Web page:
• Finance

Finance Demystified for Non-Financial Managers

A program that sheds light on the dark arts of accounting and finance


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The ‘Integrated Reporting’ movement encourages companies to communicate a holistic picture, one that is broader than offered by traditional financial reports. Integrated reports cover strategy, governance, performance and forecasts and can help both external stakeholders and leaders within the organization to understand the business and its future prospects.

However, for the leaders within the organization it is equally important that they understand what the traditional financial reports are saying. While the organization must maintain a healthy, confident, profile for its customers and employees, the managers need to understand what’s really going on – and if your role in the business is non-financial, it can be difficult to assess just how well the company’s actually doing and get to grips with the accounts.

As with any professional discipline the principles and concepts underpinning accounting can be obscure and arcane – a cynic might say purposely so to discourage the non-financially literate.  According to Dr Jenny Chu, Academic Programme Director, Cambridge Judge Business School. “You’d be surprised how many people who have reached senior positions in organizations and either don’t have a baseline knowledge of finance, or believe certain financial terms mean one thing, when in fact they mean something completely different.”

“There’s no shame in that if you’ve never had the opportunity to learn it – the language around finance can seem impenetrable – but if you can acquire a bit of an understanding it will help you to understand your company better, communicate across the organisation and, if you need to, make much better informed business decisions,” she says.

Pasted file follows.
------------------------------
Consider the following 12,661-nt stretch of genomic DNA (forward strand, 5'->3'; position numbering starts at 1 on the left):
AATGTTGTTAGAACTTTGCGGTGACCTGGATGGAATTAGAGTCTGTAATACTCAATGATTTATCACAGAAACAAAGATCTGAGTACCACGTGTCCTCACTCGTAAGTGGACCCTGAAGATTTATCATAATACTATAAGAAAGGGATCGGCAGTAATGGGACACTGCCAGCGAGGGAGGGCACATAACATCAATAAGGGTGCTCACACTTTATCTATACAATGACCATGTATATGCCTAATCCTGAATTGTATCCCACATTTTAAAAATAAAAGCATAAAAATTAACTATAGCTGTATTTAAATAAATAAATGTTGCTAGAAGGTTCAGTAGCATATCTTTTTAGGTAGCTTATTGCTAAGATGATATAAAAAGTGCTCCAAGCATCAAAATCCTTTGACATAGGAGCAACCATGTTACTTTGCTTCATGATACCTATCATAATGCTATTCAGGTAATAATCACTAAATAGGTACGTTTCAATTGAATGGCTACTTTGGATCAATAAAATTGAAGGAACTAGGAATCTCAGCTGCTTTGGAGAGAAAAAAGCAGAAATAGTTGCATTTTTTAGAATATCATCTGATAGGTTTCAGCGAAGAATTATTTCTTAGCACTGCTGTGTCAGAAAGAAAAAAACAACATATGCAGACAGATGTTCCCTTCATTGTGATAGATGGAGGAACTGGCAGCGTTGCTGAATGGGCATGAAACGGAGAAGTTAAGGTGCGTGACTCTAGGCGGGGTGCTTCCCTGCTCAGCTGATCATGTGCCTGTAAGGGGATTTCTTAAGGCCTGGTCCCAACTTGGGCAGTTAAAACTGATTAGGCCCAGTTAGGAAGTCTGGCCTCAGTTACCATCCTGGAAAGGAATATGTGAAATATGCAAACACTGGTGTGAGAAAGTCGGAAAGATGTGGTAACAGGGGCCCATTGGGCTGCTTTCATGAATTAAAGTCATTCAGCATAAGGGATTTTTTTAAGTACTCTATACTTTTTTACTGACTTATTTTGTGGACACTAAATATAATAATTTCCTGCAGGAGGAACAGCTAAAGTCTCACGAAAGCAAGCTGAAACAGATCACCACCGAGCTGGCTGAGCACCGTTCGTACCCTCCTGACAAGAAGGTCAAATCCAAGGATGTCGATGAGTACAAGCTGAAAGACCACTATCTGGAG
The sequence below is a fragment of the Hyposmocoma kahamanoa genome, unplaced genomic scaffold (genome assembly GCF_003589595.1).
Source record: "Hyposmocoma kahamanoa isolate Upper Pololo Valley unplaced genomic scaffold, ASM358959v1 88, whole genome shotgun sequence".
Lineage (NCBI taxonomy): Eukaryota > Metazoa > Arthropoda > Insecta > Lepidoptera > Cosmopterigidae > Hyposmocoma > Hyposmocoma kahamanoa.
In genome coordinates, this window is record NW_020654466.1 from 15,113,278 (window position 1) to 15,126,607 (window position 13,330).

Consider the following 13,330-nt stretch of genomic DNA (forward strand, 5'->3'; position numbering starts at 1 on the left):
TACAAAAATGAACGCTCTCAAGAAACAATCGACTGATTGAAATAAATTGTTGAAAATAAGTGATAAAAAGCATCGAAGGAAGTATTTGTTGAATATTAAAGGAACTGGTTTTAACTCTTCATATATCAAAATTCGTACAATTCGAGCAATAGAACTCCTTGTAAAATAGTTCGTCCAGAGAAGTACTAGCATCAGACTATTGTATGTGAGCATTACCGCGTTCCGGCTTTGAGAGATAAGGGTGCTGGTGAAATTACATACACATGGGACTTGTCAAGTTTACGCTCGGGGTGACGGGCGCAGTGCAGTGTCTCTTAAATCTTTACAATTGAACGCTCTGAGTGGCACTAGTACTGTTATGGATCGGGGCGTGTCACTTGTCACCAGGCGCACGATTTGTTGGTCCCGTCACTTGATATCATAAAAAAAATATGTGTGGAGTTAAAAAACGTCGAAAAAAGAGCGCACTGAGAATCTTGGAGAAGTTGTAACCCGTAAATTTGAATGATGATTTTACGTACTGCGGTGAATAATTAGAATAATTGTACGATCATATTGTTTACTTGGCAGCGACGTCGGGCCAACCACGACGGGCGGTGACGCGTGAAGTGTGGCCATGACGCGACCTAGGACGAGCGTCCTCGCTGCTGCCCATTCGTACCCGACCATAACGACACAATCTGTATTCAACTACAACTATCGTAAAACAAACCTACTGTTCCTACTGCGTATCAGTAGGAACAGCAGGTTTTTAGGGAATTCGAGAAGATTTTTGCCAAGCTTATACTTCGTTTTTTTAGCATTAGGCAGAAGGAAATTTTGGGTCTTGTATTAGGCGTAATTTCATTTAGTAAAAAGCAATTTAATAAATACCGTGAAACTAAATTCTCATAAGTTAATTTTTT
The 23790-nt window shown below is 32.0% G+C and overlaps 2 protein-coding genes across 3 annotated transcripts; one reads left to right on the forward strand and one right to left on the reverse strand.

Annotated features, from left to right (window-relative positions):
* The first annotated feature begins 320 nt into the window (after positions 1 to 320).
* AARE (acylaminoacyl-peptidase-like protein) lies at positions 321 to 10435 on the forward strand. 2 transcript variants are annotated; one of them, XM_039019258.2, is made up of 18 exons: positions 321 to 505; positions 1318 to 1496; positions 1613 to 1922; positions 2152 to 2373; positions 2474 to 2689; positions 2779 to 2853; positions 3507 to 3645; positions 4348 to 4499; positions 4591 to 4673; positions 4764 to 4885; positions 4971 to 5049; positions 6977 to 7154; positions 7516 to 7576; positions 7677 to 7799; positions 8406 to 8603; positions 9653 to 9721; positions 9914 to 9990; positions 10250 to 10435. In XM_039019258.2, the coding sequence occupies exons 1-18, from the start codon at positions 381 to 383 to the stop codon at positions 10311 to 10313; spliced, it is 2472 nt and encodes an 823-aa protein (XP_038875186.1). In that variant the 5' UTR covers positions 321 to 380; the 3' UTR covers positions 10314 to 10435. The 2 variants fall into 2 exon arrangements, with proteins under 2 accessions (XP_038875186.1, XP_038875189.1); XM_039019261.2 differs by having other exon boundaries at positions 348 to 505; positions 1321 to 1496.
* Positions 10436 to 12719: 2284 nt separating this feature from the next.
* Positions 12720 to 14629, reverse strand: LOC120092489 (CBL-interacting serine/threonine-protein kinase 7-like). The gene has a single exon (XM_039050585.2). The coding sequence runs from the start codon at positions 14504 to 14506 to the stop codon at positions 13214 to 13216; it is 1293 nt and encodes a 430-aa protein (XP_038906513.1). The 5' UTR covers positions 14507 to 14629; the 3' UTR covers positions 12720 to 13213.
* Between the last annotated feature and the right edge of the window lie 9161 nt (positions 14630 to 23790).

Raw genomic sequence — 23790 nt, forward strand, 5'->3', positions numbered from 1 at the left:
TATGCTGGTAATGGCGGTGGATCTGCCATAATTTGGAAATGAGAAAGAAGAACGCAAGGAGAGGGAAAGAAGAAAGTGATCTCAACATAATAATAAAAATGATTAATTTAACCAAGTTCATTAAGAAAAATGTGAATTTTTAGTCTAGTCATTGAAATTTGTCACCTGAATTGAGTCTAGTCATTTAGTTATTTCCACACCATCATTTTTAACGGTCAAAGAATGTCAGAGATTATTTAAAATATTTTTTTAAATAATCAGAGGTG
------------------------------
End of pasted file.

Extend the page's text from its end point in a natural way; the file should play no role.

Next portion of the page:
Judge’s ‘Finance & Accounting for Non-Financial Managers’ program introduces the basics of accounting and financial analytics, exploring how these integrate into an organization’s overall strategy and explaining the potentially baffling terminology. “These concepts underpin and inform business decisions,” says Chu. “If you understand that, you can use that knowledge to dig deeper into your own organization, to challenge and to question from an informed standpoint.”

Being informed at this level managers are able to contribute more fully and with more confidence to strategic decision making. They are able to communicate better with their finance colleagues to find relevant financial information, able to understand profitability ratios, investment decisions, performance metrics, and business valuation principles.

This level of understanding greatly enhances a managers ability to have an impact on the value drivers of the business. Furthermore from a future career perspective it can lay the foundation for achieving a full understanding of the more complex financial issues, that they will come across as they take the most senior leadership roles.

Applied effectively Integrated Reporting can be a catalyst for strategic change and a keystone of corporate sustainability. And the same can be said about financial literacy. Organizations whose leaders can balance their understanding of strategic and operational management principles with a true understanding of the principle of accounting and finance are well placed to grow and thrive.

The more people who understand how their organization’s finances work, the better for everyone, says Chu. “If everyone knows broadly what’s going on there’s more opportunity for open discussions and better communication between departments. Financial planning is the language of business – things are much easier if we can all speak that language.”

“We deliver executive education experiences to develop the skills and mindsets that push forward the boundaries of value creation.”

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